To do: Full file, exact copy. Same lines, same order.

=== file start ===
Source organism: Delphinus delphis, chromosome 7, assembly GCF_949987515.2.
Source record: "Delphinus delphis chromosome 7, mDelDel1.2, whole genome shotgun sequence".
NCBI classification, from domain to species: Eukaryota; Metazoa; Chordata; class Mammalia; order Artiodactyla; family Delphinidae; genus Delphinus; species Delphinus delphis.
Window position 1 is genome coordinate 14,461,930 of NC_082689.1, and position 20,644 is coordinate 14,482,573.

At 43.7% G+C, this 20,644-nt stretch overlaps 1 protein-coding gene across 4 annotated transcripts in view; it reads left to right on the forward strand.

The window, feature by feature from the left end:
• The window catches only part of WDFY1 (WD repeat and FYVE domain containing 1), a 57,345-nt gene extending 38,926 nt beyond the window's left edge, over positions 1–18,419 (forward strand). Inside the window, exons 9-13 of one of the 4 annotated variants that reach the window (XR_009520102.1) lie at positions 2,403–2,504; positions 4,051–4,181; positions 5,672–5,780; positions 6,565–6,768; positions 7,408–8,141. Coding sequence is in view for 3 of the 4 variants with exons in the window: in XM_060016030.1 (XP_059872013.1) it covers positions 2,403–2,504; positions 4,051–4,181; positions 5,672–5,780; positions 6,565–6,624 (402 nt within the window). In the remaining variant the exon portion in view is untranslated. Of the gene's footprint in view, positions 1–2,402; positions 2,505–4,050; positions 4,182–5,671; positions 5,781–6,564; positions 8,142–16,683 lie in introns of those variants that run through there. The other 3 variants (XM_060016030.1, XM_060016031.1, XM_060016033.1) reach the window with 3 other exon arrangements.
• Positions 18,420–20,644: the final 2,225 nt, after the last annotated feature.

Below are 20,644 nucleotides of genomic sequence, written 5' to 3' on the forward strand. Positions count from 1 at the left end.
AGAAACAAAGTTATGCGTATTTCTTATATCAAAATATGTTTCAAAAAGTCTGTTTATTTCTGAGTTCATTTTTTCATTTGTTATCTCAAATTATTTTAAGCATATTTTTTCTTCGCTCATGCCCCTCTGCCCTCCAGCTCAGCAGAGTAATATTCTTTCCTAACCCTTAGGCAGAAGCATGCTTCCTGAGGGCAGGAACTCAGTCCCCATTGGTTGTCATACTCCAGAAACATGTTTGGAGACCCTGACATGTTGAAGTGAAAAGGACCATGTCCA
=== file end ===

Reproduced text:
Source organism: Delphinus delphis, chromosome 7, assembly GCF_949987515.2.
Source record: "Delphinus delphis chromosome 7, mDelDel1.2, whole genome shotgun sequence".
NCBI classification, from domain to species: Eukaryota; Metazoa; Chordata; class Mammalia; order Artiodactyla; family Delphinidae; genus Delphinus; species Delphinus delphis.
Window position 1 is genome coordinate 14,461,930 of NC_082689.1, and position 20,644 is coordinate 14,482,573.

At 43.7% G+C, this 20,644-nt stretch overlaps 1 protein-coding gene across 4 annotated transcripts in view; it reads left to right on the forward strand.

The window, feature by feature from the left end:
• The window catches only part of WDFY1 (WD repeat and FYVE domain containing 1), a 57,345-nt gene extending 38,926 nt beyond the window's left edge, over positions 1–18,419 (forward strand). Inside the window, exons 9-13 of one of the 4 annotated variants that reach the window (XR_009520102.1) lie at positions 2,403–2,504; positions 4,051–4,181; positions 5,672–5,780; positions 6,565–6,768; positions 7,408–8,141. Coding sequence is in view for 3 of the 4 variants with exons in the window: in XM_060016030.1 (XP_059872013.1) it covers positions 2,403–2,504; positions 4,051–4,181; positions 5,672–5,780; positions 6,565–6,624 (402 nt within the window). In the remaining variant the exon portion in view is untranslated. Of the gene's footprint in view, positions 1–2,402; positions 2,505–4,050; positions 4,182–5,671; positions 5,781–6,564; positions 8,142–16,683 lie in introns of those variants that run through there. The other 3 variants (XM_060016030.1, XM_060016031.1, XM_060016033.1) reach the window with 3 other exon arrangements.
• Positions 18,420–20,644: the final 2,225 nt, after the last annotated feature.

Below are 20,644 nucleotides of genomic sequence, written 5' to 3' on the forward strand. Positions count from 1 at the left end.
AGAAACAAAGTTATGCGTATTTCTTATATCAAAATATGTTTCAAAAAGTCTGTTTATTTCTGAGTTCATTTTTTCATTTGTTATCTCAAATTATTTTAAGCATATTTTTTCTTCGCTCATGCCCCTCTGCCCTCCAGCTCAGCAGAGTAATATTCTTTCCTAACCCTTAGGCAGAAGCATGCTTCCTGAGGGCAGGAACTCAGTCCCCATTGGTTGTCATACTCCAGAAACATGTTTGGAGACCCTGACATGTTGAAGTGAAAAGGACCATGTCCA